In the context of the first research area, which focuses on political aspects of regional policy formulation, Prof. Ludger Kühnhardt presented a historical review of the last hundred years following the beginning World War I, to point to the lessons learned from this seminal catastrophe and analyze its effect on the development of regional awareness. Simultaneously, he emphasized that these lessons are constantly put to the test via pressing global conflicts. Consequently, a convincing and active promotion of the regional idea under the umbrella of democratic values remains essential. The intrinsic link between the importance and contribution of civil society and cultural factors became evident during further presentations. Nana Afadzinu of the West African Civil Society Institute (WACSI) in Ghana underlined that civil society actors, ranging from student organizations to unions, have always been engines of regional integration in West Africa. This holds also true for the engagement of NGOs and women’s organizations in the field of peace and security. However, she also critically assessed that the actual political influence of these transnational actors remains limited and their potential unused due to obstacles in capacity-related and organizational shortcomings. Prof. Stefan Fröhlich from the University of Erlangen-Nürnberg advocated in his presentation that the role of civil society in Europe only gained importance after the epochal events of 1989/90. The critical, if not even negative, attitude vis-à-vis the European integration process until the present day can also be referred back to the widely perceived distance between EU institutions and the European people. This was reflected, according to Prof. Fröhlich, in the refusal to accept the European Constitution in 2005. In light of these problems, he further highlights the distinct learning potential for Europe that radiates from the bottom-up development of civil societal engagement in West Africa since the 90s.

Additionally, Prof. Abderrahmane Ngaidé from the Université Cheick Anta Diop in Dakar assessed the importance of cultural diversity for regional integration in West Africa. From his perspective, the historical experiences of the region with its historical kingdoms and diverse governance-styles existing in harmony or at least compatibly, are proof of the fact that the perceived ethnic fault lines of today do not represent an insurmountable hurdle for regional integration. Instead as in the past, cultural diversity ought to be used positively in order to achieve the proclaimed goal of an “ECOWAS of the People”.

Finally, Prof. Manuel Guilherme Junior in his position as Director of the Centre of Studies on Regional Integration and SADC Law in Maputo, Mozambique, presented a supplementary comparative perspective. In his presentation about the challenges for integration in Southern Africa, he suggested that while the ECOWAS region recently introduced a Customs Union, this step in integration is missing within the Southern African Development Community (SADC) due to the multiple memberships of its constituent members. Against this background, the creation of a so-called Tripartite Free Trade Agreement is about to be implemented which not only includes SADC, but furthermore the members of the Common Market of Eastern and Southern Africa (COMESA) and the Eastern African Community (EAC).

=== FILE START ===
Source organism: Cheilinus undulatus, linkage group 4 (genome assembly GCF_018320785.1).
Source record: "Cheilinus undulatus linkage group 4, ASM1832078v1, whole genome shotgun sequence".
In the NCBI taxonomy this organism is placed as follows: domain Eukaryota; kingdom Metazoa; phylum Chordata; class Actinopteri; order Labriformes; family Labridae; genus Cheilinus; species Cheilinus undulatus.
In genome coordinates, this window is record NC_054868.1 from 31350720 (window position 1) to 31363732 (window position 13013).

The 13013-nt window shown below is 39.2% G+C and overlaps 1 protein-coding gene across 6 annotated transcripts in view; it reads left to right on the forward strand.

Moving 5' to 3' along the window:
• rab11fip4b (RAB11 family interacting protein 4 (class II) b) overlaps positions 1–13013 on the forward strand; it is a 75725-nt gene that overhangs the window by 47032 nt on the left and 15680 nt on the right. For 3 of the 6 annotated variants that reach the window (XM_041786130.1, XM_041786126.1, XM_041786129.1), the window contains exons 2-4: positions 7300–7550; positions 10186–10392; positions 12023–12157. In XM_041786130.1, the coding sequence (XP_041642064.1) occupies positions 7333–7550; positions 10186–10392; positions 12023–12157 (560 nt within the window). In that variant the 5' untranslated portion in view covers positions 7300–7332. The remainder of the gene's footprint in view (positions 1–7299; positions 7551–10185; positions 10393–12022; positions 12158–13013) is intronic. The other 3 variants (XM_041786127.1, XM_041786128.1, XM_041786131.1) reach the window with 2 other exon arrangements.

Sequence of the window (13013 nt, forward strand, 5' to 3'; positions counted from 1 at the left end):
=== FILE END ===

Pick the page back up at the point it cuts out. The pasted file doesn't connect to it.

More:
The workshop was part of the research- and consultation project “Sustainable Regional Integration in West Africa and Europe”, a cooperation between WAI and ZEI. The cooperative research- and consultation project is supported and financed by the German Ministry for Education and Research (BMBF) over the years 2012 until 2016. It has been identified as a beacon project in the thematic areas of Education and Transformation in the framework of the Ministry’s Africa Strategy. The next workshop will take place in Praia in March 2015.

The papers of the conference will be published as WAI-ZEI papers subsequent to the conference. To date, 19 WAI-ZEI Paper and three Regional Integration Observer (RIO) are available for download. Further aspects of the project include the established WAI library in Praia as well as the envisaged establishment  of a special Master Program in African Regional Integration, in close cooperation with the National University of Cabo Verde (UNI CV). The Master Program represents a substantial achievement in the advancement of educational opportunities in scientific and practical education in the field of regional integration for the whole West Africa. It is currently undergoing evaluation process via the UNI CV governance structures.

The participants of the 5th WAI-ZEI Study Group Meeting in the Ministry of External Relations of Cabo Verde (MIREX) in Praia.

The participants of the 5th WAI-ZEI Study Group Meeting in the Ministry of External Relations of Cabo Verde (MIREX) in Praia.